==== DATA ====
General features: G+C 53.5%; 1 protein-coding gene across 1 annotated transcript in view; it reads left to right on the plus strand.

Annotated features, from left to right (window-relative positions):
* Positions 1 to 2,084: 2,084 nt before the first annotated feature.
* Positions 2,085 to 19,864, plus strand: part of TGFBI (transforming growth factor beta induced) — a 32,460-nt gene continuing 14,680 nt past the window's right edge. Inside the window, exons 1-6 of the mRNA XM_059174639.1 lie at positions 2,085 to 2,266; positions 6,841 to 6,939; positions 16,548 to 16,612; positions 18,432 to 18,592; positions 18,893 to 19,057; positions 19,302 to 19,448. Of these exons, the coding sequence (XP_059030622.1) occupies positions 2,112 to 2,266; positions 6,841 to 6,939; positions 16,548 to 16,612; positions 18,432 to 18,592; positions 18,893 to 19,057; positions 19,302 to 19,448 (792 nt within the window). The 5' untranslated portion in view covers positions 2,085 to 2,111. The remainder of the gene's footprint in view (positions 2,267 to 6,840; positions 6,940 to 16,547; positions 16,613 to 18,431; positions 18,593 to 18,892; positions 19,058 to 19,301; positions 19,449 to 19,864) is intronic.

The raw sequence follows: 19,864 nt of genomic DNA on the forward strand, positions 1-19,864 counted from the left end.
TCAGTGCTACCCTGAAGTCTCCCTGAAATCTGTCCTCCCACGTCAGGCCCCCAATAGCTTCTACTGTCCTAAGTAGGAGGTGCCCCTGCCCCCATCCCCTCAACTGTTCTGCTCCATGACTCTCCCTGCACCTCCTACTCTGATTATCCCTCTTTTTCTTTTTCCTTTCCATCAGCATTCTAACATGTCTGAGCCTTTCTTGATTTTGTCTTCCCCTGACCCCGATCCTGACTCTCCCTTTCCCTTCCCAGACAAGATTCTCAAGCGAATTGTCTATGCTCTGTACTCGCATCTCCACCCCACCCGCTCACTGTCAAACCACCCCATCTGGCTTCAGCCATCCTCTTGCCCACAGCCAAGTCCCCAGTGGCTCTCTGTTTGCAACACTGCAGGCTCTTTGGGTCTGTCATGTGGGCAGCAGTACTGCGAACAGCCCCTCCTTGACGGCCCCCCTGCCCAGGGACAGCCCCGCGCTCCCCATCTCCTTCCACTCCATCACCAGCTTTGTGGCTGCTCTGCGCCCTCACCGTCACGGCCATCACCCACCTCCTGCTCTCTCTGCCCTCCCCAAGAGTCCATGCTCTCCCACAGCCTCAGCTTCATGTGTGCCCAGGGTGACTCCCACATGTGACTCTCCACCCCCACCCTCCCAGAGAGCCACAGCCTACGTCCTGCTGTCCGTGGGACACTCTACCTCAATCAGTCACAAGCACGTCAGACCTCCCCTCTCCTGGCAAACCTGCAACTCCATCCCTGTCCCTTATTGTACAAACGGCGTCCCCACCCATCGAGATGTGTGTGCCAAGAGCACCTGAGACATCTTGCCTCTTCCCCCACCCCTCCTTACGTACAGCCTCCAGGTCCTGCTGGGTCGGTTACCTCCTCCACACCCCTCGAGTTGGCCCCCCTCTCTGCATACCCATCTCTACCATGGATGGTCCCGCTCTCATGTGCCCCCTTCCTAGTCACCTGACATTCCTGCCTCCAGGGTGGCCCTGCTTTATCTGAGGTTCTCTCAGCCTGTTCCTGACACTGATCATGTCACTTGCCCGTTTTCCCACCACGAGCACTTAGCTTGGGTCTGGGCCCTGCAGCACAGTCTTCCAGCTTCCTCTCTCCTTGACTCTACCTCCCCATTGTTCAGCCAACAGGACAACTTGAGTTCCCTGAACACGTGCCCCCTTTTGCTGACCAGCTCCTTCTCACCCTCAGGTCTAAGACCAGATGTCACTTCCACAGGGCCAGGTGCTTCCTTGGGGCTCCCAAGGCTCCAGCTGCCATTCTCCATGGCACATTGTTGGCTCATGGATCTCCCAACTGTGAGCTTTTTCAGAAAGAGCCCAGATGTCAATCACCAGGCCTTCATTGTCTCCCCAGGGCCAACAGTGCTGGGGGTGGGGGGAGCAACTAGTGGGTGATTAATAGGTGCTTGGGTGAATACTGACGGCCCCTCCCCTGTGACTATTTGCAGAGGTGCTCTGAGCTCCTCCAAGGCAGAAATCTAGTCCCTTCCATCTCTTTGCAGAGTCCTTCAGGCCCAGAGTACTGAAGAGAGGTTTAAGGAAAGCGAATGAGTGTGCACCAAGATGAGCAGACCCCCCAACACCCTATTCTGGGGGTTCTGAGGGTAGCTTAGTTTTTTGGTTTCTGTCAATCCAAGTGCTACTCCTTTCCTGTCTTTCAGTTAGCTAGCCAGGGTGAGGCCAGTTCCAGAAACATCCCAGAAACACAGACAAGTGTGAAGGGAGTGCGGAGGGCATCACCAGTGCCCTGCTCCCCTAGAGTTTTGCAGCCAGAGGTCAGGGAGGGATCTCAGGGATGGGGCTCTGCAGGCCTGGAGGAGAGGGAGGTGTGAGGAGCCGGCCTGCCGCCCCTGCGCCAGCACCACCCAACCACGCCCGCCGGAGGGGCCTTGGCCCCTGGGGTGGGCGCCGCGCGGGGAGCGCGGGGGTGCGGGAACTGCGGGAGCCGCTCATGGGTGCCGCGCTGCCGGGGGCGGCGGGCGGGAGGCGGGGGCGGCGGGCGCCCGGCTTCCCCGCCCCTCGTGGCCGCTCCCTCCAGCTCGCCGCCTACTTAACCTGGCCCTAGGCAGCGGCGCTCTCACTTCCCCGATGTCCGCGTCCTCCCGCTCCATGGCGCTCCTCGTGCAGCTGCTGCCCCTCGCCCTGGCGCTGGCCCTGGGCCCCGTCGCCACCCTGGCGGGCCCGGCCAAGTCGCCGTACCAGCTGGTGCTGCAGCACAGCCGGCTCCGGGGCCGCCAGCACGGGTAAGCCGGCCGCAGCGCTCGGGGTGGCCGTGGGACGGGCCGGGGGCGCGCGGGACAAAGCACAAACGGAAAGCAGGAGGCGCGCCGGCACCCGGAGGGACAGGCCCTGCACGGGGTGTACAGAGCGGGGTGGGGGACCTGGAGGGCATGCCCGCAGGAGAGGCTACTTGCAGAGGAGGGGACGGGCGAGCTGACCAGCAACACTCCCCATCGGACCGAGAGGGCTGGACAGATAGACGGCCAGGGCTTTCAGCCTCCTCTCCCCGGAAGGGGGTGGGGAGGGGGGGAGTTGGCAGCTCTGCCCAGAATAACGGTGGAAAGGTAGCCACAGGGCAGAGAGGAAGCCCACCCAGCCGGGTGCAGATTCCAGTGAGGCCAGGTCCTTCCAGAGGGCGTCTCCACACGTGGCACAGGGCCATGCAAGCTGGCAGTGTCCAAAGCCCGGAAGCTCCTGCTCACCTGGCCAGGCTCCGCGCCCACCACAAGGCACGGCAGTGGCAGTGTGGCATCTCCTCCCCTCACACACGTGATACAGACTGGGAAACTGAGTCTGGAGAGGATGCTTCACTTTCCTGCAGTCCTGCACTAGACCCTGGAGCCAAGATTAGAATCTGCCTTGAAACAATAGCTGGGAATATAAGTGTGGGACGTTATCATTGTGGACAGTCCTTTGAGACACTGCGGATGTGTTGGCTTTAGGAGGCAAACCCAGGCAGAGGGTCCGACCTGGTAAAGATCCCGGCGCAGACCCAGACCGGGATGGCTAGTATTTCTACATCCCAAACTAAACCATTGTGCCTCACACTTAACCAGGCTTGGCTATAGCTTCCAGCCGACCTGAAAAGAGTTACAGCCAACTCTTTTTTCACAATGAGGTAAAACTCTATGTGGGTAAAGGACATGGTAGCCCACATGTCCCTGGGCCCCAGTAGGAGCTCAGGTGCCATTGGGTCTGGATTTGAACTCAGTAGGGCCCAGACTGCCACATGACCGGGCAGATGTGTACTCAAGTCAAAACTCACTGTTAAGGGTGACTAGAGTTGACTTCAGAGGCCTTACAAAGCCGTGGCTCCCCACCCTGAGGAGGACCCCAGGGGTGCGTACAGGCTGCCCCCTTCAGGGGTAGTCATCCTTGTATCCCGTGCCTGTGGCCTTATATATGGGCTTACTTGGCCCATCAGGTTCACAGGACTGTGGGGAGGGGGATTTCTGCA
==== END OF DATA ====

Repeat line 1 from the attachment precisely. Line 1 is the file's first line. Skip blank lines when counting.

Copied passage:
General features: G+C 53.5%; 1 protein-coding gene across 1 annotated transcript in view; it reads left to right on the plus strand.